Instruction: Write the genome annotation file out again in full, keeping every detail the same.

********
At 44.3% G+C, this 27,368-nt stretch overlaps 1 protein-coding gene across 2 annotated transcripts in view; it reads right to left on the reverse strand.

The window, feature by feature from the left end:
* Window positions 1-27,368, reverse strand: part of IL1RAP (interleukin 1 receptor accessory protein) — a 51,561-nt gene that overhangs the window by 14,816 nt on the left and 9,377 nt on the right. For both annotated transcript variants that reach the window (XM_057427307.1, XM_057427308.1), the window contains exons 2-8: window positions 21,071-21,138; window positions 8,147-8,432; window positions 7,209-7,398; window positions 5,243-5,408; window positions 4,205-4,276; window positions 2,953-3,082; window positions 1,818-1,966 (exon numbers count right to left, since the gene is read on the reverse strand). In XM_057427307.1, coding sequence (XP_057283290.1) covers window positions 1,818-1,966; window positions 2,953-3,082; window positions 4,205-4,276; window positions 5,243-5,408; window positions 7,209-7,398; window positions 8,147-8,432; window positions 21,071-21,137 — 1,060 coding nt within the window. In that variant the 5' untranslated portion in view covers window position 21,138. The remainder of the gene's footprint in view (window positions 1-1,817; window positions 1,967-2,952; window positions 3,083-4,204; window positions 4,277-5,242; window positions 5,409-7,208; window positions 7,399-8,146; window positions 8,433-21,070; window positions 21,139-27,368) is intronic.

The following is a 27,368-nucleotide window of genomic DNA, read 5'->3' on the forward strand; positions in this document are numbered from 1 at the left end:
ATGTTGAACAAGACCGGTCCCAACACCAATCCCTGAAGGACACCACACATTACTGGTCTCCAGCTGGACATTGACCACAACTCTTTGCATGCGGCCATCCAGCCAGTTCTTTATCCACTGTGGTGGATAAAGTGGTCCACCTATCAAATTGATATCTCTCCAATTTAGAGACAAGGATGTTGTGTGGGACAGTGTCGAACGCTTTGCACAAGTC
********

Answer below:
At 44.3% G+C, this 27,368-nt stretch overlaps 1 protein-coding gene across 2 annotated transcripts in view; it reads right to left on the reverse strand.

The window, feature by feature from the left end:
* Window positions 1-27,368, reverse strand: part of IL1RAP (interleukin 1 receptor accessory protein) — a 51,561-nt gene that overhangs the window by 14,816 nt on the left and 9,377 nt on the right. For both annotated transcript variants that reach the window (XM_057427307.1, XM_057427308.1), the window contains exons 2-8: window positions 21,071-21,138; window positions 8,147-8,432; window positions 7,209-7,398; window positions 5,243-5,408; window positions 4,205-4,276; window positions 2,953-3,082; window positions 1,818-1,966 (exon numbers count right to left, since the gene is read on the reverse strand). In XM_057427307.1, coding sequence (XP_057283290.1) covers window positions 1,818-1,966; window positions 2,953-3,082; window positions 4,205-4,276; window positions 5,243-5,408; window positions 7,209-7,398; window positions 8,147-8,432; window positions 21,071-21,137 — 1,060 coding nt within the window. In that variant the 5' untranslated portion in view covers window position 21,138. The remainder of the gene's footprint in view (window positions 1-1,817; window positions 1,967-2,952; window positions 3,083-4,204; window positions 4,277-5,242; window positions 5,409-7,208; window positions 7,399-8,146; window positions 8,433-21,070; window positions 21,139-27,368) is intronic.

The following is a 27,368-nucleotide window of genomic DNA, read 5'->3' on the forward strand; positions in this document are numbered from 1 at the left end:
ATGTTGAACAAGACCGGTCCCAACACCAATCCCTGAAGGACACCACACATTACTGGTCTCCAGCTGGACATTGACCACAACTCTTTGCATGCGGCCATCCAGCCAGTTCTTTATCCACTGTGGTGGATAAAGTGGTCCACCTATCAAATTGATATCTCTCCAATTTAGAGACAAGGATGTTGTGTGGGACAGTGTCGAACGCTTTGCACAAGTC